How to Contact Me

Life on the central plains can get awfully lonely at times, so feel free to drop me a line! Here's how:

D'Abravanel, Jed
B.P. 6



Saturday, April 5, 2008

Peace Corps Crazy

I started my last post by talking about how two years in Morocco could drive one a little over the edge, so I thought in this post i'd relate just one of the crazy volunteer stories i've heard.

This particular Peace Corps story involves a volunteer who served in Morocco two or three volunteer generations in the past - or in laymens terms - roughly four to six years ago. This volunteer had requested to be posted to a very remote site, deep in the High Atlas Mountains, far from other volunteers or other americans or forigners of any type. Throughout training he had always been a little stand-offish, not anti-social per say, but far from the most gregarious member of his stage. With this background it was not unusual for him to dissapear into his remote mountain site for weeks at a time with no contact with the outside world. About a year into his service though volunteers around him began to grow concerned, as even those with whome he shared a souk town realized they hadn't seen him in more then two months. This alone wouldn't have caused too much concern if not for the rumours about the strange american that started to make their way from Moroccans into the Peace Corps grapevine. From the volunteer community the rumours then made their way to the Peace Corps Office in Rabat and a staff member was dispatched to investigate the Kurtz like rumours eminating from the Atlas.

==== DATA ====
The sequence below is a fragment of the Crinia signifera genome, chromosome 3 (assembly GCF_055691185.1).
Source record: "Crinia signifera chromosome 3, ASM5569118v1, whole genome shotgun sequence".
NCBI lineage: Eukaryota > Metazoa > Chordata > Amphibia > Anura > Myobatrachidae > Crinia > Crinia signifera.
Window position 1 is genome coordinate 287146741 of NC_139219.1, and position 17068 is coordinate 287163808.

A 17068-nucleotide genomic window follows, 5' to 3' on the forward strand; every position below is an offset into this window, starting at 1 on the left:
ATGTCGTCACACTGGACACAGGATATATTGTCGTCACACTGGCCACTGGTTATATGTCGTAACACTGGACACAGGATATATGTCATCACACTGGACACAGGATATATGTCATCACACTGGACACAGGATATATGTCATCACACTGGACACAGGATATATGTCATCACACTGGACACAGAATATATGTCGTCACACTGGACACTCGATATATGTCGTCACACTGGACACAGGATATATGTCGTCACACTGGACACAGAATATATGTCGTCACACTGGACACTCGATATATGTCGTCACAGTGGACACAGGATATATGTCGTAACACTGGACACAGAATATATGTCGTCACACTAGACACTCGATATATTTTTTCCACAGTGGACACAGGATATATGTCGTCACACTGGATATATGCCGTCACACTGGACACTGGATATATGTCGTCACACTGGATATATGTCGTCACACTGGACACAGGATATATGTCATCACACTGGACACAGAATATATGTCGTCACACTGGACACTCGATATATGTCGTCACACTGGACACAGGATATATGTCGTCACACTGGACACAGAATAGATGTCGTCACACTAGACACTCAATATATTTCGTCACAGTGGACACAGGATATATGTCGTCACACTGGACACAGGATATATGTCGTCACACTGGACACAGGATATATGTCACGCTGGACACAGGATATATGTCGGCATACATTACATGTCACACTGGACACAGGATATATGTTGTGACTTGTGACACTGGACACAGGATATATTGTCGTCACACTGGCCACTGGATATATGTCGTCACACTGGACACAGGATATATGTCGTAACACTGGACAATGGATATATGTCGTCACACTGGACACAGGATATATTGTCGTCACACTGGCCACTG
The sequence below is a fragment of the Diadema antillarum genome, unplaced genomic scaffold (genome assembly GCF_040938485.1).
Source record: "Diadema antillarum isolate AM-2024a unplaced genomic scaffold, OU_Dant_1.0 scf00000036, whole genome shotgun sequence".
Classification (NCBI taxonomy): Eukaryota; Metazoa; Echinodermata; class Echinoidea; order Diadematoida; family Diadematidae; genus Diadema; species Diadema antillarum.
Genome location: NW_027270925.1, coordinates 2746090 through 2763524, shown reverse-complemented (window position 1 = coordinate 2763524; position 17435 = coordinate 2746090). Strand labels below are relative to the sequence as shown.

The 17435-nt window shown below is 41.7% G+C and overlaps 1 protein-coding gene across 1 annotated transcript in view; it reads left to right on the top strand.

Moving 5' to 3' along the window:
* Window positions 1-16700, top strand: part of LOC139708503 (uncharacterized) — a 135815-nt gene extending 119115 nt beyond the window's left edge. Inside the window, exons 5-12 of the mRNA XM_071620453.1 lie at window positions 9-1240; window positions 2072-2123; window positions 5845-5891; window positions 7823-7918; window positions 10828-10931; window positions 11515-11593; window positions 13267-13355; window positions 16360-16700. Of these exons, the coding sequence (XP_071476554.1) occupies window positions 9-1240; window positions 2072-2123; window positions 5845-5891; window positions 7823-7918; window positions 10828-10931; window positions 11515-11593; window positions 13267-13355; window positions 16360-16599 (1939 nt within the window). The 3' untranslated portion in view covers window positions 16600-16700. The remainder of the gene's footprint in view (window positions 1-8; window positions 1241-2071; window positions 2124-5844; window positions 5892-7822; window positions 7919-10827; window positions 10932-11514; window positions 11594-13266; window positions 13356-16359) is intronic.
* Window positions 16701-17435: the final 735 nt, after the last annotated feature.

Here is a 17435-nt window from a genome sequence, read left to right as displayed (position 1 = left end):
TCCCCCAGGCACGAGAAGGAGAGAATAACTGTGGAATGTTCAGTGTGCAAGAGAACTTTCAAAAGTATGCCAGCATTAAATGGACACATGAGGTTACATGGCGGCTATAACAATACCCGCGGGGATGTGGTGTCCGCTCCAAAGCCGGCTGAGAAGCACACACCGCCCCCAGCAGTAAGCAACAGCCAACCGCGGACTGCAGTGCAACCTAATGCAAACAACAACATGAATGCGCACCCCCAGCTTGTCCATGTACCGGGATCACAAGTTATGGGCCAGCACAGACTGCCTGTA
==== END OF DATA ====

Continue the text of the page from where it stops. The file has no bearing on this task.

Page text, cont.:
Upon encountering the long lost volunteer nothing seemed amis, he seemed well integrated into his community and was seemingly healthy in appearence. In fact the staff members concerns were quickly disarmed by the volunteers pleasent demenor and warm greeting. The volunteer quickly invited the staff member in for hamburgers, which the staff member gladly accepted. As he entered the volunteers mudbrick home the staff member was quickly struck by a pungent odor, but the volunteers home seemed clean and in order. That is until the volunteer opened a closet and pulled a hunk of rotting, maggot infested meat from a pile that reached to the volunteers thighs, and began to mold it into a hamburger patty. The volunteer was medically seperated the next day - and was back in the states by the next week.

Hence the term Peace Corps Crazy. Now how true is this story? I have no idea - likely it is just a Peace Corps urban legend. But still, it makes you think.

Wednesday, April 2, 2008